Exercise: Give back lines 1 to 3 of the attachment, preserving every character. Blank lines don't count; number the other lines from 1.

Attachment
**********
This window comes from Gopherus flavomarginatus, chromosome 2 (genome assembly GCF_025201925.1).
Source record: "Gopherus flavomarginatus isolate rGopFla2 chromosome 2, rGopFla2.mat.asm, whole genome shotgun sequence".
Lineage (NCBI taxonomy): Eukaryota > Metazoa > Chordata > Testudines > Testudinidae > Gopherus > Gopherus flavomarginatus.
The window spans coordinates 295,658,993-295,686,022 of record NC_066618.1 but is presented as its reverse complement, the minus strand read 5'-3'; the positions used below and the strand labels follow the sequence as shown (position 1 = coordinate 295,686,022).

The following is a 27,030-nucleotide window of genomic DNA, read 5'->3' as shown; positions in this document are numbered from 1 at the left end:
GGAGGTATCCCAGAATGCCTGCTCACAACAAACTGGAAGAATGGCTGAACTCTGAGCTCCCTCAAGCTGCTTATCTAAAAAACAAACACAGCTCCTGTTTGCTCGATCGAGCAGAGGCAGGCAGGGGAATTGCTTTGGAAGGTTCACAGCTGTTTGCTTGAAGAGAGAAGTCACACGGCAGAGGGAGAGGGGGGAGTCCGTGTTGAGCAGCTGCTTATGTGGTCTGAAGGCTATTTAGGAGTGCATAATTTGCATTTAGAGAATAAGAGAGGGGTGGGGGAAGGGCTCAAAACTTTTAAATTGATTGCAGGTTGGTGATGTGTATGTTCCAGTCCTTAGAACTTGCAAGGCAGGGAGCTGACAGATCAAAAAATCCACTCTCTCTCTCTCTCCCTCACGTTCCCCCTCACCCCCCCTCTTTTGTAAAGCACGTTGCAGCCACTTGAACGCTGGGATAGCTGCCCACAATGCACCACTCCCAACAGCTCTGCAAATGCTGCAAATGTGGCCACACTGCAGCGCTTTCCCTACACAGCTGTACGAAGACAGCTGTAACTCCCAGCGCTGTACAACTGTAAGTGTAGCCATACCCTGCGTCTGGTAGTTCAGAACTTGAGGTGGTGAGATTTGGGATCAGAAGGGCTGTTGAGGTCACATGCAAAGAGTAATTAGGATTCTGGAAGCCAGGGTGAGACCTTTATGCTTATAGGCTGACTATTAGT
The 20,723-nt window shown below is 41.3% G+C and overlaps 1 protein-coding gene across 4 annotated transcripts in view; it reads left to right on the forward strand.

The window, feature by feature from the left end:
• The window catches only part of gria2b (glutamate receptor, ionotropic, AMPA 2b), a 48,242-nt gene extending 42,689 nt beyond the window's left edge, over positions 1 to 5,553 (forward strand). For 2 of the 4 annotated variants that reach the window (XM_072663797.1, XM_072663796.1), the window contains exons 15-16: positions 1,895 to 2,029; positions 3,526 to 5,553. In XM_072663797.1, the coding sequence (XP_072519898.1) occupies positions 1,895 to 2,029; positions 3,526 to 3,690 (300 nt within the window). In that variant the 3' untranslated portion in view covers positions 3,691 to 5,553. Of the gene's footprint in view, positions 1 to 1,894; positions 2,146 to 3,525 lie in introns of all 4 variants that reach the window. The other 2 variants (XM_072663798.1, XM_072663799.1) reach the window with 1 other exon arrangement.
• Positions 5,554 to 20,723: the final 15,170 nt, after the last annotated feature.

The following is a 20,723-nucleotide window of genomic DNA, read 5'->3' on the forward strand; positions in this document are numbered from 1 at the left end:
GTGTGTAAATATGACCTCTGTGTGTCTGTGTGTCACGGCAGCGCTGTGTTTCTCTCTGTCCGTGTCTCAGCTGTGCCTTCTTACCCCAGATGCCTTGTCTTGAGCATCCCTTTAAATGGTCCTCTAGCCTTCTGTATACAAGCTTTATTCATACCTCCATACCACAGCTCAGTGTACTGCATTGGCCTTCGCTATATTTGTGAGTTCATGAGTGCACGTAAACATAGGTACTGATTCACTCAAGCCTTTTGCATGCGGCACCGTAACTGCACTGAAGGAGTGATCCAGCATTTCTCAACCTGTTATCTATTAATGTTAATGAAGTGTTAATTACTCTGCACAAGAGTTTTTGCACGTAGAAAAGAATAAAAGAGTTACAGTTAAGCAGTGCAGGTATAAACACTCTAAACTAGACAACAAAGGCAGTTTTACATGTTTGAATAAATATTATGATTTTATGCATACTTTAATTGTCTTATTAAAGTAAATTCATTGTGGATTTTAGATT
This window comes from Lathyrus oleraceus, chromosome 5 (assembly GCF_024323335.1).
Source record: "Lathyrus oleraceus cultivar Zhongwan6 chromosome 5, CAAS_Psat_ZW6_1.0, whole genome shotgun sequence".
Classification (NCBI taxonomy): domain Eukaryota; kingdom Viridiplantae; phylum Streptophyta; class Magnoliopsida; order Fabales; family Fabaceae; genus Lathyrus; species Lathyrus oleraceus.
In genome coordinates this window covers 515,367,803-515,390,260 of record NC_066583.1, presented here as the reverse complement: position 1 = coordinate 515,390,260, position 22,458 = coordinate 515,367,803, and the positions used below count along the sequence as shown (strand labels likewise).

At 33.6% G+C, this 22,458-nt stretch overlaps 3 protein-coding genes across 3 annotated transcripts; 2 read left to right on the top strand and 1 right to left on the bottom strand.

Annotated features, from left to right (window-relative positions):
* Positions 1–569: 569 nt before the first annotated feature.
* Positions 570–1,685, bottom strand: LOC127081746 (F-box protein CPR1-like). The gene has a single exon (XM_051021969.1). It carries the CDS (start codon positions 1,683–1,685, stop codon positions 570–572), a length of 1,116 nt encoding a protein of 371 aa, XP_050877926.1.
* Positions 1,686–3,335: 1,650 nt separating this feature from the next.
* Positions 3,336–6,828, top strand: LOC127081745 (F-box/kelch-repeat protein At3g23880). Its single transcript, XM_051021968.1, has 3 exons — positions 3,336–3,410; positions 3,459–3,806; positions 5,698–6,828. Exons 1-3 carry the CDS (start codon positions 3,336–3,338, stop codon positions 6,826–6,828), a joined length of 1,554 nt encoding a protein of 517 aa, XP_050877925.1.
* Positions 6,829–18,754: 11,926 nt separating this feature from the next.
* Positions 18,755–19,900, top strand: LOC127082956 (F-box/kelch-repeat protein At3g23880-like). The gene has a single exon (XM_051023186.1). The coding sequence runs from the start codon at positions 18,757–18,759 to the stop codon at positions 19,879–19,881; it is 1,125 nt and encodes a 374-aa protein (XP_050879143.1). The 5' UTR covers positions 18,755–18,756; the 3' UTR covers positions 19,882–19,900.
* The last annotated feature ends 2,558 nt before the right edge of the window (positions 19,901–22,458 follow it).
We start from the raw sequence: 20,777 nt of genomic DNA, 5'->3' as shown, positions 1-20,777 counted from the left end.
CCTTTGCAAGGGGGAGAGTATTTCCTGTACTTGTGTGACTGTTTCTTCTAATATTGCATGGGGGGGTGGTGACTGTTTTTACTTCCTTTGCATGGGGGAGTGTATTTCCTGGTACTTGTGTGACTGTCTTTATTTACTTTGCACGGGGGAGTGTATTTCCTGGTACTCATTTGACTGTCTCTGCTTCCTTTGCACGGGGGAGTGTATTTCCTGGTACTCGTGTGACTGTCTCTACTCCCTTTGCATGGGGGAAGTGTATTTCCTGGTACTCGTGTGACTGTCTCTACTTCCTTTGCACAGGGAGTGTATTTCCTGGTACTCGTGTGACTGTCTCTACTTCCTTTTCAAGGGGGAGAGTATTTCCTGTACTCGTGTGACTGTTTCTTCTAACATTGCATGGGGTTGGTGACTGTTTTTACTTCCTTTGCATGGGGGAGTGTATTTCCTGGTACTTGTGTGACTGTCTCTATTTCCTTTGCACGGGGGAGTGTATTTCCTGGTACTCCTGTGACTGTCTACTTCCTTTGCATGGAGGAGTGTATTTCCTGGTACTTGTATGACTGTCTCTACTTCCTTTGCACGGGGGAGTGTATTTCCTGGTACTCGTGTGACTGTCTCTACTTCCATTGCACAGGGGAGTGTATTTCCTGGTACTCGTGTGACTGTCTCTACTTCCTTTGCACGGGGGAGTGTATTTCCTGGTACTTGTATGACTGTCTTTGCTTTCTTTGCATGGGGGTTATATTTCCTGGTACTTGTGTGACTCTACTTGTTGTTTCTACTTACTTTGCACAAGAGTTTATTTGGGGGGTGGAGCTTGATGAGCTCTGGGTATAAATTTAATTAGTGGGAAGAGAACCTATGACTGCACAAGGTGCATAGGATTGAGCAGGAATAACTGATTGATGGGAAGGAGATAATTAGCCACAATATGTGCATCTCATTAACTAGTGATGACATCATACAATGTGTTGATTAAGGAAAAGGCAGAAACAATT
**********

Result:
This window comes from Gopherus flavomarginatus, chromosome 2 (genome assembly GCF_025201925.1).
Source record: "Gopherus flavomarginatus isolate rGopFla2 chromosome 2, rGopFla2.mat.asm, whole genome shotgun sequence".
Lineage (NCBI taxonomy): Eukaryota > Metazoa > Chordata > Testudines > Testudinidae > Gopherus > Gopherus flavomarginatus.